Child labour - Official statistics are based on a work force aged ten years and over, but children from 'working poor' households begin working from the age of five or six. Their contributions to the household are generally not in the form of direct income. Rather, their work frees parents from domestic tasks so they can take jobs outside the home. Children do chores around the house such as minding younger brothers and sisters, sweeping the house and yard, and collecting firewood, fodder and water. They also carry meals to parents working in the fields and search for wild food like snails, fish, crabs and frogs. Girls tend to work longer hours than boys, and also leave school at an earlier age.

By spreading their risks over several jobs and working long hours from an early age, the rural 'working poor' in Java manage to stay just above the level of survival. Yet they remain highly vulnerable to events totally outside their control - technological changes, the weather, disease, price rises, crop failures and politics. Without land, livestock or capital, they are economically weak and insecure. And without organisations to defend their interests, they are politically powerless.

Family planning, small-scale industry, increased agricultural productivity and 'transmigration' of Javanese villagers to other islands within Indonesia have all been tried as ways of overcoming the ,employment problem' in rural Java. Yet none of these policies has had much impact on the income of peasant families: largely because they ignore the basic problems of economic insecurity and political powerlessness.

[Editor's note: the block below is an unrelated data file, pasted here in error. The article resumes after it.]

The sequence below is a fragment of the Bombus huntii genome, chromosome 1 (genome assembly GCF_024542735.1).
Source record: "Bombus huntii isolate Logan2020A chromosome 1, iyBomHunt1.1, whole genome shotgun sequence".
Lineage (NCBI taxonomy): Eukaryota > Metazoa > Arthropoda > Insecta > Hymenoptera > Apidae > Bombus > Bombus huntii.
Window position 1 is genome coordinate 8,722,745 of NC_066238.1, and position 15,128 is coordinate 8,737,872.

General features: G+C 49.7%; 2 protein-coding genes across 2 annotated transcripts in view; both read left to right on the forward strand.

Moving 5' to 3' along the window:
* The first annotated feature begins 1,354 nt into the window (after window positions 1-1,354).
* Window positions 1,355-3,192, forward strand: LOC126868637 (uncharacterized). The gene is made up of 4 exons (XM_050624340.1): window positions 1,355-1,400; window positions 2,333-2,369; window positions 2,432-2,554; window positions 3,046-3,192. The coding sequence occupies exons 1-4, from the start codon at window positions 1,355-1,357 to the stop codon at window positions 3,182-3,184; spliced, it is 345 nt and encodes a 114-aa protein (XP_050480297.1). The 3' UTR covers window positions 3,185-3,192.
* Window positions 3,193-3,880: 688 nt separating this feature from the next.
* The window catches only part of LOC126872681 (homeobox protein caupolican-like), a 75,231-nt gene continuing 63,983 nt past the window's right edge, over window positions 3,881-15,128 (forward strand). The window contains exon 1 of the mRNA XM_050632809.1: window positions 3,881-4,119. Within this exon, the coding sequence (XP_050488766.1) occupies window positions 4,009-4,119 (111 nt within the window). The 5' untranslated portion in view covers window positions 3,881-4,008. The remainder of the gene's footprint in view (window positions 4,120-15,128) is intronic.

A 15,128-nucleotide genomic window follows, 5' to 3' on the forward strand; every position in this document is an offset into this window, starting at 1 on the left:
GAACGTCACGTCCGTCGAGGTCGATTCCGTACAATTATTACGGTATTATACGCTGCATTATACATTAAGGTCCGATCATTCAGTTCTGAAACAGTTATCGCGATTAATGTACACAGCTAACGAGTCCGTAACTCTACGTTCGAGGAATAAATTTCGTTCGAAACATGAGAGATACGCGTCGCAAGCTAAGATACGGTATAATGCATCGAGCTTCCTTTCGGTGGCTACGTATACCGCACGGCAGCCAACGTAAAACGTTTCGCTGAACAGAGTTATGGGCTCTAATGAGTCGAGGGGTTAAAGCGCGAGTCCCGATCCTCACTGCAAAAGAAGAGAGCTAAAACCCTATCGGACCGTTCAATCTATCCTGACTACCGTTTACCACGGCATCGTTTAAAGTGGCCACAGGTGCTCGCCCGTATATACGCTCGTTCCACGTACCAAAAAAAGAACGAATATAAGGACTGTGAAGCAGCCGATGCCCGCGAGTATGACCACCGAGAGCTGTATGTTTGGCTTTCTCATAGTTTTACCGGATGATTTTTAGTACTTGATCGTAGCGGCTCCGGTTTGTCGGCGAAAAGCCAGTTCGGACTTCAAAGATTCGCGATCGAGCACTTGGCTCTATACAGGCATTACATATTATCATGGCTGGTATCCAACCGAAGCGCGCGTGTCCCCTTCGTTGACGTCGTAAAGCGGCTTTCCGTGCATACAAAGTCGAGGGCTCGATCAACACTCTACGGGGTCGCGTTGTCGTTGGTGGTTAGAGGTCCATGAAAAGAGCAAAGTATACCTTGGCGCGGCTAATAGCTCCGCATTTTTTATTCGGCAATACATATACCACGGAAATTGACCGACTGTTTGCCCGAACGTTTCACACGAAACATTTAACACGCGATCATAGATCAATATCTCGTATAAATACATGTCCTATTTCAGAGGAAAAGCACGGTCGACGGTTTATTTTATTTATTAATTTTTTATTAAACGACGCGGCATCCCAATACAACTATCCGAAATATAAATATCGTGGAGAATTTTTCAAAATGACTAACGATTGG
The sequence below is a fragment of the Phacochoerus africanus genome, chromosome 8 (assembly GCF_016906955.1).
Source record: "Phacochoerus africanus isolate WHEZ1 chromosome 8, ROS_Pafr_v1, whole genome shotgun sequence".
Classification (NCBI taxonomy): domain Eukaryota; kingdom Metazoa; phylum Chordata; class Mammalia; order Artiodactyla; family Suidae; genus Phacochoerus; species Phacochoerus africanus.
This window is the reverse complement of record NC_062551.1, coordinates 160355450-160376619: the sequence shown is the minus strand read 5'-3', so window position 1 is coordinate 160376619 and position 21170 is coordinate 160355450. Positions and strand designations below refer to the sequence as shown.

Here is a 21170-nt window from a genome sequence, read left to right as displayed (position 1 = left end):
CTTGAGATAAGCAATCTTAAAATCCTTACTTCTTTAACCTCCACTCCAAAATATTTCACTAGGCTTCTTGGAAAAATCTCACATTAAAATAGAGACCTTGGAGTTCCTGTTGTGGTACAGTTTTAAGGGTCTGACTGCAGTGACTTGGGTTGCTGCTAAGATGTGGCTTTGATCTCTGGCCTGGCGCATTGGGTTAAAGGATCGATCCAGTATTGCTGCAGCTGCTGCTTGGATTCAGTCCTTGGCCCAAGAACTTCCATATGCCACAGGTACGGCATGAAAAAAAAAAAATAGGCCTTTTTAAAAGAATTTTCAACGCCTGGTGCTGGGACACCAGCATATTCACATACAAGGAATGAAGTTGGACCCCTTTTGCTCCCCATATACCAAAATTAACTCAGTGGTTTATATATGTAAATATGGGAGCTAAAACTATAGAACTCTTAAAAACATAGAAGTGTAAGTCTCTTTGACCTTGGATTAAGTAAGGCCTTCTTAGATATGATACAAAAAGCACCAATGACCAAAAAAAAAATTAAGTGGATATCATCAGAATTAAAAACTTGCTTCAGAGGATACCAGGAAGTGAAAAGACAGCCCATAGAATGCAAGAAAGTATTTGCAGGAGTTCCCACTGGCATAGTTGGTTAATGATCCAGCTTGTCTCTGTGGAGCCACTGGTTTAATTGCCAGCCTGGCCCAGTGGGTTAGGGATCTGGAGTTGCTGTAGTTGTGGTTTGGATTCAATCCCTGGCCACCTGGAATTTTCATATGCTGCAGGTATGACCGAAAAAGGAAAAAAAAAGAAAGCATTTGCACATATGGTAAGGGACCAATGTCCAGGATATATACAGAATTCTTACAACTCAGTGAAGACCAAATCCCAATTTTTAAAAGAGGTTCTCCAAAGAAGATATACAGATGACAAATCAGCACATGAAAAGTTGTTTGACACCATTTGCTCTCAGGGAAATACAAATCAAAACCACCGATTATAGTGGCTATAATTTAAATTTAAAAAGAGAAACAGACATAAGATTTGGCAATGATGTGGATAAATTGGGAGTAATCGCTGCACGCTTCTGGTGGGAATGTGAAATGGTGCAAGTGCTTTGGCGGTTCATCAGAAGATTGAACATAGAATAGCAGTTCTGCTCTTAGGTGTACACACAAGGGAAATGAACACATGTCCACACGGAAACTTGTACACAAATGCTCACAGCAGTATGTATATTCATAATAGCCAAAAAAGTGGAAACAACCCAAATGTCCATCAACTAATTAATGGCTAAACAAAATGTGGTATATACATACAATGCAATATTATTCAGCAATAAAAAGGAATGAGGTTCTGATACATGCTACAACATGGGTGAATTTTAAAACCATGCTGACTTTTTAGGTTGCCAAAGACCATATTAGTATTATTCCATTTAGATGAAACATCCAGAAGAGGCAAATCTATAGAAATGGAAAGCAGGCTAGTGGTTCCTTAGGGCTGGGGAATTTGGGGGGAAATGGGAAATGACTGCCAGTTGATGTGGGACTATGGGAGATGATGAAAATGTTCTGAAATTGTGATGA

But these are not the only options open to the Indonesian Government to overcome rural poverty. Radical proposals which only a few years ago might have been branded subversive are now discussed widely.

Two such options under discussion are worth mentioning. One - all landless and near-landless peasant households in Java should be given a minimum of a quarter hectare of land to grow food in small gardens. (Sufficient land could be made available by redistributing communally or Government-owned land and private holdings in excess of the limits laid down by the 1960 Basic Agrarian Law.)

And two - peasants should be allowed to form independent organisations to represent their economic interests. These measures would give some economic security and create political clout.